Apple has taken a much different approach to its App Store than rival Google, insisting on approving all applications to ensure security and consistency.
But a security researcher told Reuters that he has found an exploitable flaw in that could allow malicious users to “take data, send text messages or destroy information” from iPhones and iPads. Charlie Miller, a researcher working with Accuvant Labs, made a test app exploiting the flaw, and his program was approved by Apple’s App Store. He then posted a video showing his proof-of-concept app on YouTube.
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Miller was able to program an app to download whatever other app he wanted it to once connected to his server. He reported the bug to Apple and said that the company is “fixing it”; the app has since been removed from the App Store. Apple did not immediately respond to a request for comment on the issue.
But Miller got a surprise of his own after news of the bug hit the news media: he was kicked out of Apple’s developer program and suspended for a year.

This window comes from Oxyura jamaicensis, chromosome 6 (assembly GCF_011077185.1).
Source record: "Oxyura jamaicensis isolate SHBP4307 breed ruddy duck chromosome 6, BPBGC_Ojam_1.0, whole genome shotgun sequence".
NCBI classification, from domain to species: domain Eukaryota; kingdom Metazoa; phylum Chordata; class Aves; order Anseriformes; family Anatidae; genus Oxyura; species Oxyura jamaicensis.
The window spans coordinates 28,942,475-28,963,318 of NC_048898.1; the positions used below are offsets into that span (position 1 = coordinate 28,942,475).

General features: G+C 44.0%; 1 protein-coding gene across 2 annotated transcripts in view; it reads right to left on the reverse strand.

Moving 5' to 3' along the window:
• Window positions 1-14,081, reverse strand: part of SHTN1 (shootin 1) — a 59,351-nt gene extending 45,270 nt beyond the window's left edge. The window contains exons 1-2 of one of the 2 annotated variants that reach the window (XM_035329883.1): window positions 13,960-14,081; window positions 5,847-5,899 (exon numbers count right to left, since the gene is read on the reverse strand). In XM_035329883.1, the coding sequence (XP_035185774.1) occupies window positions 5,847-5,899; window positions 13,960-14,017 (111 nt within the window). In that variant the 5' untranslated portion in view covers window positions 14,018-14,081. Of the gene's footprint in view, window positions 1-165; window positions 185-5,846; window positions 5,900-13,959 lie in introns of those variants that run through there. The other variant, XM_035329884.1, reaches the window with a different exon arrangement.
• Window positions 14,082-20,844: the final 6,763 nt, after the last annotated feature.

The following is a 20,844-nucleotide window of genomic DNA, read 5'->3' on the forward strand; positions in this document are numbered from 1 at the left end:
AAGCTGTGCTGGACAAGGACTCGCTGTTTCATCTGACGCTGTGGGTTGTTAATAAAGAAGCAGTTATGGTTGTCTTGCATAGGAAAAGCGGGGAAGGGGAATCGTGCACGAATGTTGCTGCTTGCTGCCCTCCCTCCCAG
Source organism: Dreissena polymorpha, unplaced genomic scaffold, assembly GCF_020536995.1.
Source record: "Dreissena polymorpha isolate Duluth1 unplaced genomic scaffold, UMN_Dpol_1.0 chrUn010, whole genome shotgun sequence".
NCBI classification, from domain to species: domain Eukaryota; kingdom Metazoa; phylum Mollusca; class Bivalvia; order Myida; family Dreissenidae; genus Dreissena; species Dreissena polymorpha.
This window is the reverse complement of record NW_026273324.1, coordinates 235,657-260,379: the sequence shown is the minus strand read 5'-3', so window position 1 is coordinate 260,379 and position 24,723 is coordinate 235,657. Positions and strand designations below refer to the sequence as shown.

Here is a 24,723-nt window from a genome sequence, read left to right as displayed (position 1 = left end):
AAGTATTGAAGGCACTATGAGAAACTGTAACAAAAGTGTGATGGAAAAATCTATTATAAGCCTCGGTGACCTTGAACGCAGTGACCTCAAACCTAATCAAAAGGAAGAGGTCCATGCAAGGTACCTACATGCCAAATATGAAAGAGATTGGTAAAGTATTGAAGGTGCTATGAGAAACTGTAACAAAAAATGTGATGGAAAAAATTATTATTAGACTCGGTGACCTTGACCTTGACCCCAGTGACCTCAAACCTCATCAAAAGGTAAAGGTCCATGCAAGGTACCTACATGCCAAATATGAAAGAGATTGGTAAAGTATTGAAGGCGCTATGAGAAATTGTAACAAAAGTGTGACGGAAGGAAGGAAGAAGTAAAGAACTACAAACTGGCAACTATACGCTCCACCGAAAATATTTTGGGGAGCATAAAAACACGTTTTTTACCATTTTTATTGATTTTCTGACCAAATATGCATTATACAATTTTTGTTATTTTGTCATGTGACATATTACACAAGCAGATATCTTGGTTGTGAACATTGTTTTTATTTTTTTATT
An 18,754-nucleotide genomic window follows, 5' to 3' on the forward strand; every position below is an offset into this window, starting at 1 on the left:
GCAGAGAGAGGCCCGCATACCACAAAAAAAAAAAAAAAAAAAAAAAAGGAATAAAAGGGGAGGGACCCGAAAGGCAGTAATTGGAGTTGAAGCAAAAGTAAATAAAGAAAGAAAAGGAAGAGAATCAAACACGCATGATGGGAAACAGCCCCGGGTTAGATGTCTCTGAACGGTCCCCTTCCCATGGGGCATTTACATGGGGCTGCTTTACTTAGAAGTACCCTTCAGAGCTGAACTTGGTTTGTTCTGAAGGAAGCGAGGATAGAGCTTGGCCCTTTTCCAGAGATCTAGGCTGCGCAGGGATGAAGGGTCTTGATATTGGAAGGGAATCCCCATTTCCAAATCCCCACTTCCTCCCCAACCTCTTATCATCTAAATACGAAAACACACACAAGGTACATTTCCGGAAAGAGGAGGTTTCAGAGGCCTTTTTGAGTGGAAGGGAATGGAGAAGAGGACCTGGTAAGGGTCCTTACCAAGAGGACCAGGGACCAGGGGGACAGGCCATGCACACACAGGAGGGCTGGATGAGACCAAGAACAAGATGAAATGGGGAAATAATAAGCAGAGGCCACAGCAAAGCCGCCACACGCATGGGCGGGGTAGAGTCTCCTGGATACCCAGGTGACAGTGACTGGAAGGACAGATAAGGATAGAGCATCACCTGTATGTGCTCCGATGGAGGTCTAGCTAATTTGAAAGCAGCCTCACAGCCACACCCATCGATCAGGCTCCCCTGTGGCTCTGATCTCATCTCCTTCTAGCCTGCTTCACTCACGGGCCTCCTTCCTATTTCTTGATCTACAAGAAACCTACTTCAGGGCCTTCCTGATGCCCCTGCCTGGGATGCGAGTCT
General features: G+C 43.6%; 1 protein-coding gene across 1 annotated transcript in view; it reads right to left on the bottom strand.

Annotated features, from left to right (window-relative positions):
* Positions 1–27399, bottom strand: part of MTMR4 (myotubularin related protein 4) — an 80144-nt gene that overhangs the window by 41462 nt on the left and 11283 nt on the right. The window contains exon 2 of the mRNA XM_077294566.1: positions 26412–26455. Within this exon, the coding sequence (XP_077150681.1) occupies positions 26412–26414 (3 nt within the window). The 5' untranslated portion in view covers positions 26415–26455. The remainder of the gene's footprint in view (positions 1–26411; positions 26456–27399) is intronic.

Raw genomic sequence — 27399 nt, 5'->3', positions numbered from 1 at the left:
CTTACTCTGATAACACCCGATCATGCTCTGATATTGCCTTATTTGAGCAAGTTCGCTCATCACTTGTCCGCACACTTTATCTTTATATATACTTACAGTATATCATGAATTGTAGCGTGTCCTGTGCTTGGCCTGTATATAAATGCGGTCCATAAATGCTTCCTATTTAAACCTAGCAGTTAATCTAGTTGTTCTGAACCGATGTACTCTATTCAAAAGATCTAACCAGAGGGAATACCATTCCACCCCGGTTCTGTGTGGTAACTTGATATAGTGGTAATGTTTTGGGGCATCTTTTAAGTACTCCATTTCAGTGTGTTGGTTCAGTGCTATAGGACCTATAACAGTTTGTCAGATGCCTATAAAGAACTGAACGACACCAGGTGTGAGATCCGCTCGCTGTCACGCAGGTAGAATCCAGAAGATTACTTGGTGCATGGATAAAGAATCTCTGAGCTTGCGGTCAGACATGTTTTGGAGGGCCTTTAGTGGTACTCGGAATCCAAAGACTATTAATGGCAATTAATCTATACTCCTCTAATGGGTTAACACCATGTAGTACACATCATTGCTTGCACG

“OMG, Apple just kicked me out of the iOS Developer program. That’s so rude!” he wrote on Twitter.
Miller will be presenting his research on the bug at the SyScan conference in Taiwan next week, Forbes reported. The attack is much more surprising on an iOS device than on an Android device because the Apple store is known to have much more stringent requirements for apps.
“Android has been like the Wild West,” Miller told Forbes’s Andy Greenberg. “And this bug basically reduces the security of iOS to that of Android.”
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